– Wore short skirts to reveal their legs, which had not been done for thousands of years.

Imagine how the older generation felt about women’s behavior and appearance.  These two bridal gowns, worn before the 1920s, show rising hemlines.

The 1913 wedding dress on the right has a peekaboo effect.  The underskirt stops above the ankles.

The bridal gown on the left is later, during the war.  The skirt is short and a detachable train fastens at the shoulders.

1920s wedding gown.  Asymmetrical hem.
1920s wedding gown. Asymmetrical hem.

In the 1920s, women used undergarments to deemphasize their bust and hips, just the opposite effect of the old-fashioned corsets.  The goal was an androgynous figure, so dresses no longer nipped in at the waist, as shown in the gown at the right.

This gown has embroidered lace.  We think of the 1920s as the era of beaded dresses.

The Pasadena Museum of History, where over 40 antique and vintage bridal gowns are on display until July 14, has three gorgeous 1920s beaded bridal gowns.  One is  a pastel color.

Jazz-Age brides often wore elaborate headdresses or caps.  Here is a photo of Dorothea Underwood.  There are closeups of her dress at the end of this post.

Dorothea’s dress is sleeveless, but she wore gloves past the elbow, revealing her upper arms.  Although the dress is short, she wore a long train, which you can see near the toes of the little girl in the wedding party.  Dorothea’s bridal cap is attached to, or part of, a long, filmy veil.

The 1924 Sabin-Underwood Wedding Party
The 1924 Sabin-Underwood Wedding Party

Her silk gown has faux pearls, some of them clustered and surrounded by beads.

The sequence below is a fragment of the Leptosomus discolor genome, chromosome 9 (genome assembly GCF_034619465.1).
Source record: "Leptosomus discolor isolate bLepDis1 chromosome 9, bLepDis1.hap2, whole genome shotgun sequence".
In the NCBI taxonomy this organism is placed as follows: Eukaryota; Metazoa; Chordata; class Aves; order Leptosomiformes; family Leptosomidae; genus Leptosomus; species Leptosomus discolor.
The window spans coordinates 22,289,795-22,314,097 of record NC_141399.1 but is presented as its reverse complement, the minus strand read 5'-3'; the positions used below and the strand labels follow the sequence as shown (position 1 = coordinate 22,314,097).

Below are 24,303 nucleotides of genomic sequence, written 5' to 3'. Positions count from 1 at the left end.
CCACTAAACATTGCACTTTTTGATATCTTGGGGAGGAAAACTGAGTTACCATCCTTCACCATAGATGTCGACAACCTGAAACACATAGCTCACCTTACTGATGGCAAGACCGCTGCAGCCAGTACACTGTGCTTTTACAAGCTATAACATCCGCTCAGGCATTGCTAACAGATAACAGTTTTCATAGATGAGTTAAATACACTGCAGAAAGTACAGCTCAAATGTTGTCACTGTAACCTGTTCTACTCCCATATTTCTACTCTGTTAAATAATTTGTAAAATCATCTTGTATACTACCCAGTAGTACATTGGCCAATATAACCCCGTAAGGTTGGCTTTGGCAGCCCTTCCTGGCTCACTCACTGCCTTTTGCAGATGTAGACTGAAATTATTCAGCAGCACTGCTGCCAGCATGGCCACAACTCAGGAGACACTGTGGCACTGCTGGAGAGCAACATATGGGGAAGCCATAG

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Her shoes are silk satin with faux orange blossoms.

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Dorothea’s 1924 silk gown with dropped waist

Come back on Friday for wedding dresses of the 1930s.

Stereoscopes

Please DO Touch.  Museums encourage visitors to handle and look through antique stereoscopes, to see photos rendered in 3-D.

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Oakland Museum, Oakland, California

In the age before radio and television, the stereoscope was very popular.  Families had one in the parlor, along with many black-and-white photos, two identical photos on a single card.   They bought the cards with the double images on them.

Oakland Museum
Oakland Museum

If you see one in a museum, pick it up and pull the photos toward or away from you until the image pops — they may be black and white photos, but the 3-D effect is vivid.  Many of the photos are landscapes with depth, like the photos here.  The one directly above shows a river in a canyon.

Most folks could not travel far, but a collection of these images from many places would be fun, and your friends would have a different collection in their home.